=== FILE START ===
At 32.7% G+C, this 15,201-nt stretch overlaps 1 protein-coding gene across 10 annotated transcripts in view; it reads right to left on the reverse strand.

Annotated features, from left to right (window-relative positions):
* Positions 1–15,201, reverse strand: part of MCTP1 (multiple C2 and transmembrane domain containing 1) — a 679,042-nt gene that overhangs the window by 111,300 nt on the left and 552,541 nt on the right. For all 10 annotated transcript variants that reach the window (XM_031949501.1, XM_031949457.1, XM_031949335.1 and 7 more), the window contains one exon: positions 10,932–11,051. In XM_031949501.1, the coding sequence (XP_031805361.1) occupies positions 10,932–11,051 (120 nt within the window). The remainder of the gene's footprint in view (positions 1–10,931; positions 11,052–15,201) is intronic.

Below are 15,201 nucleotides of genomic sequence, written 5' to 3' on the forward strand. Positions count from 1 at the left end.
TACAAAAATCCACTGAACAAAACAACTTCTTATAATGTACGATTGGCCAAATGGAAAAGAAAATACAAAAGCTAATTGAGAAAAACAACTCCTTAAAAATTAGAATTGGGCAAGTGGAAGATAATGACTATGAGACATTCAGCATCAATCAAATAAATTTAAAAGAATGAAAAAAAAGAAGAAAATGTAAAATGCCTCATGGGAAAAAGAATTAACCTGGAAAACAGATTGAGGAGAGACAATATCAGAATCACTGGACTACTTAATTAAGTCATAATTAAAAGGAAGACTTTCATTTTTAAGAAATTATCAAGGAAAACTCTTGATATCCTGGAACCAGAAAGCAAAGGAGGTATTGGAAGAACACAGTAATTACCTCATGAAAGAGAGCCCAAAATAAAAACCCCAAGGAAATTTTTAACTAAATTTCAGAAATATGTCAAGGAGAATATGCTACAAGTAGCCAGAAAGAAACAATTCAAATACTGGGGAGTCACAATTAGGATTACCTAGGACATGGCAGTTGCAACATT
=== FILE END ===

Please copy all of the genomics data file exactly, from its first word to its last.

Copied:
At 32.7% G+C, this 15,201-nt stretch overlaps 1 protein-coding gene across 10 annotated transcripts in view; it reads right to left on the reverse strand.

Annotated features, from left to right (window-relative positions):
* Positions 1–15,201, reverse strand: part of MCTP1 (multiple C2 and transmembrane domain containing 1) — a 679,042-nt gene that overhangs the window by 111,300 nt on the left and 552,541 nt on the right. For all 10 annotated transcript variants that reach the window (XM_031949501.1, XM_031949457.1, XM_031949335.1 and 7 more), the window contains one exon: positions 10,932–11,051. In XM_031949501.1, the coding sequence (XP_031805361.1) occupies positions 10,932–11,051 (120 nt within the window). The remainder of the gene's footprint in view (positions 1–10,931; positions 11,052–15,201) is intronic.

Below are 15,201 nucleotides of genomic sequence, written 5' to 3' on the forward strand. Positions count from 1 at the left end.
TACAAAAATCCACTGAACAAAACAACTTCTTATAATGTACGATTGGCCAAATGGAAAAGAAAATACAAAAGCTAATTGAGAAAAACAACTCCTTAAAAATTAGAATTGGGCAAGTGGAAGATAATGACTATGAGACATTCAGCATCAATCAAATAAATTTAAAAGAATGAAAAAAAAGAAGAAAATGTAAAATGCCTCATGGGAAAAAGAATTAACCTGGAAAACAGATTGAGGAGAGACAATATCAGAATCACTGGACTACTTAATTAAGTCATAATTAAAAGGAAGACTTTCATTTTTAAGAAATTATCAAGGAAAACTCTTGATATCCTGGAACCAGAAAGCAAAGGAGGTATTGGAAGAACACAGTAATTACCTCATGAAAGAGAGCCCAAAATAAAAACCCCAAGGAAATTTTTAACTAAATTTCAGAAATATGTCAAGGAGAATATGCTACAAGTAGCCAGAAAGAAACAATTCAAATACTGGGGAGTCACAATTAGGATTACCTAGGACATGGCAGTTGCAACATT